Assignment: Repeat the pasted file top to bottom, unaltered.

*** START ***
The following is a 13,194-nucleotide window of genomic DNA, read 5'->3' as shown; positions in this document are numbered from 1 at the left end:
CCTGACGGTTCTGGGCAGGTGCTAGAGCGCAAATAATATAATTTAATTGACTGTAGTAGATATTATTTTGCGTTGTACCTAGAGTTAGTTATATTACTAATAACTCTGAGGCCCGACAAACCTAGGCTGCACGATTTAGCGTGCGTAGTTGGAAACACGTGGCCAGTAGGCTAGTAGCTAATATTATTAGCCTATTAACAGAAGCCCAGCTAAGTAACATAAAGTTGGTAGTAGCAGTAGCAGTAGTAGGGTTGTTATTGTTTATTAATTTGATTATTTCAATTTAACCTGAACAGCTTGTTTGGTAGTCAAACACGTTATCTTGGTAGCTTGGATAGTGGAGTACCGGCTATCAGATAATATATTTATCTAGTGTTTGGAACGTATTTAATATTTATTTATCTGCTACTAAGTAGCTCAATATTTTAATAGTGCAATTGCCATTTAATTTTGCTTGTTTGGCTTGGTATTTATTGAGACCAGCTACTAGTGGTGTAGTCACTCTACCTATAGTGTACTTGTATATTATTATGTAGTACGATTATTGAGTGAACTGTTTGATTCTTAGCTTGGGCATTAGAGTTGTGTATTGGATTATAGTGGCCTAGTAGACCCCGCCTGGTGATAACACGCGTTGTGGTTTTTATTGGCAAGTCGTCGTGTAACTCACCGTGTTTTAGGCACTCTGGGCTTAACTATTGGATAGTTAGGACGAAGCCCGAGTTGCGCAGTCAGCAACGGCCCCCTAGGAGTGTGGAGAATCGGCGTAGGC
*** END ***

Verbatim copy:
The following is a 13,194-nucleotide window of genomic DNA, read 5'->3' as shown; positions in this document are numbered from 1 at the left end:
CCTGACGGTTCTGGGCAGGTGCTAGAGCGCAAATAATATAATTTAATTGACTGTAGTAGATATTATTTTGCGTTGTACCTAGAGTTAGTTATATTACTAATAACTCTGAGGCCCGACAAACCTAGGCTGCACGATTTAGCGTGCGTAGTTGGAAACACGTGGCCAGTAGGCTAGTAGCTAATATTATTAGCCTATTAACAGAAGCCCAGCTAAGTAACATAAAGTTGGTAGTAGCAGTAGCAGTAGTAGGGTTGTTATTGTTTATTAATTTGATTATTTCAATTTAACCTGAACAGCTTGTTTGGTAGTCAAACACGTTATCTTGGTAGCTTGGATAGTGGAGTACCGGCTATCAGATAATATATTTATCTAGTGTTTGGAACGTATTTAATATTTATTTATCTGCTACTAAGTAGCTCAATATTTTAATAGTGCAATTGCCATTTAATTTTGCTTGTTTGGCTTGGTATTTATTGAGACCAGCTACTAGTGGTGTAGTCACTCTACCTATAGTGTACTTGTATATTATTATGTAGTACGATTATTGAGTGAACTGTTTGATTCTTAGCTTGGGCATTAGAGTTGTGTATTGGATTATAGTGGCCTAGTAGACCCCGCCTGGTGATAACACGCGTTGTGGTTTTTATTGGCAAGTCGTCGTGTAACTCACCGTGTTTTAGGCACTCTGGGCTTAACTATTGGATAGTTAGGACGAAGCCCGAGTTGCGCAGTCAGCAACGGCCCCCTAGGAGTGTGGAGAATCGGCGTAGGC